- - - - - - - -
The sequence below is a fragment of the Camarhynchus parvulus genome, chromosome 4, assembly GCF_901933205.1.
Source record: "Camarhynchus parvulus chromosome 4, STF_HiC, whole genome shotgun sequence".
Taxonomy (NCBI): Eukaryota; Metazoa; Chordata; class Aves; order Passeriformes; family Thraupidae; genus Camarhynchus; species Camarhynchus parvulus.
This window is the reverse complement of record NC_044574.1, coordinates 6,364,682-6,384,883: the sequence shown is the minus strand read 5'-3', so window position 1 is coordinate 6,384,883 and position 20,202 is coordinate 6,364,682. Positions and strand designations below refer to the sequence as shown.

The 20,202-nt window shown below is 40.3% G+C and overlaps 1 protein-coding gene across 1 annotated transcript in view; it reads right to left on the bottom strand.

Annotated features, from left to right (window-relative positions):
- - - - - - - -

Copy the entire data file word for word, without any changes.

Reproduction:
The sequence below is a fragment of the Camarhynchus parvulus genome, chromosome 4, assembly GCF_901933205.1.
Source record: "Camarhynchus parvulus chromosome 4, STF_HiC, whole genome shotgun sequence".
Taxonomy (NCBI): Eukaryota; Metazoa; Chordata; class Aves; order Passeriformes; family Thraupidae; genus Camarhynchus; species Camarhynchus parvulus.
This window is the reverse complement of record NC_044574.1, coordinates 6,364,682-6,384,883: the sequence shown is the minus strand read 5'-3', so window position 1 is coordinate 6,384,883 and position 20,202 is coordinate 6,364,682. Positions and strand designations below refer to the sequence as shown.

The 20,202-nt window shown below is 40.3% G+C and overlaps 1 protein-coding gene across 1 annotated transcript in view; it reads right to left on the bottom strand.

Annotated features, from left to right (window-relative positions):